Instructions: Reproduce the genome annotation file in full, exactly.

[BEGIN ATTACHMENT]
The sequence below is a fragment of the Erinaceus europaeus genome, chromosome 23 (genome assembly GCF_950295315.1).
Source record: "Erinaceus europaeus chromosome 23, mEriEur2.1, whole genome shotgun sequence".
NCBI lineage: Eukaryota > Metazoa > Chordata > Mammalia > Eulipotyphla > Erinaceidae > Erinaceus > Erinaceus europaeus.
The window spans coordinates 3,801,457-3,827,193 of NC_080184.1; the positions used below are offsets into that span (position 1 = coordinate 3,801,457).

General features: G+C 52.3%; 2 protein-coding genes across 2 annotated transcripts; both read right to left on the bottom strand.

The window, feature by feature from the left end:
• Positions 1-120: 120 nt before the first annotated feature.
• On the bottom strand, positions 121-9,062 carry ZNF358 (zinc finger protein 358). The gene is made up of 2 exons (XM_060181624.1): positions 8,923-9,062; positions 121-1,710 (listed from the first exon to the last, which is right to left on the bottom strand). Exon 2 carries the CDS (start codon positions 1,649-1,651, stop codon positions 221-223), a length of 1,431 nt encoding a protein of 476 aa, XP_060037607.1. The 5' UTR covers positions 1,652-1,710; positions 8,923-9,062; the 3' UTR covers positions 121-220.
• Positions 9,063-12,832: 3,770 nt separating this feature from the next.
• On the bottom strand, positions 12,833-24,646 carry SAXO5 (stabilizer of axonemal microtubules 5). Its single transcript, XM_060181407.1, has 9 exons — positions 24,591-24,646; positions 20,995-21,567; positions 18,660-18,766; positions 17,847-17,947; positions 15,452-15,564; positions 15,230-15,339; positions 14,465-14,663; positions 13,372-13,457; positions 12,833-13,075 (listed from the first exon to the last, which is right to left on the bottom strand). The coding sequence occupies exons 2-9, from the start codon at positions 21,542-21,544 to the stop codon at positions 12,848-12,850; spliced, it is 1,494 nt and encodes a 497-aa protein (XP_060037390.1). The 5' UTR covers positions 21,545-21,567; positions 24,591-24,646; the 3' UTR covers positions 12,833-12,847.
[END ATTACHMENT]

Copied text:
The sequence below is a fragment of the Erinaceus europaeus genome, chromosome 23 (genome assembly GCF_950295315.1).
Source record: "Erinaceus europaeus chromosome 23, mEriEur2.1, whole genome shotgun sequence".
NCBI lineage: Eukaryota > Metazoa > Chordata > Mammalia > Eulipotyphla > Erinaceidae > Erinaceus > Erinaceus europaeus.
The window spans coordinates 3,801,457-3,827,193 of NC_080184.1; the positions used below are offsets into that span (position 1 = coordinate 3,801,457).

General features: G+C 52.3%; 2 protein-coding genes across 2 annotated transcripts; both read right to left on the bottom strand.

The window, feature by feature from the left end:
• Positions 1-120: 120 nt before the first annotated feature.
• On the bottom strand, positions 121-9,062 carry ZNF358 (zinc finger protein 358). The gene is made up of 2 exons (XM_060181624.1): positions 8,923-9,062; positions 121-1,710 (listed from the first exon to the last, which is right to left on the bottom strand). Exon 2 carries the CDS (start codon positions 1,649-1,651, stop codon positions 221-223), a length of 1,431 nt encoding a protein of 476 aa, XP_060037607.1. The 5' UTR covers positions 1,652-1,710; positions 8,923-9,062; the 3' UTR covers positions 121-220.
• Positions 9,063-12,832: 3,770 nt separating this feature from the next.
• On the bottom strand, positions 12,833-24,646 carry SAXO5 (stabilizer of axonemal microtubules 5). Its single transcript, XM_060181407.1, has 9 exons — positions 24,591-24,646; positions 20,995-21,567; positions 18,660-18,766; positions 17,847-17,947; positions 15,452-15,564; positions 15,230-15,339; positions 14,465-14,663; positions 13,372-13,457; positions 12,833-13,075 (listed from the first exon to the last, which is right to left on the bottom strand). The coding sequence occupies exons 2-9, from the start codon at positions 21,542-21,544 to the stop codon at positions 12,848-12,850; spliced, it is 1,494 nt and encodes a 497-aa protein (XP_060037390.1). The 5' UTR covers positions 21,545-21,567; positions 24,591-24,646; the 3' UTR covers positions 12,833-12,847.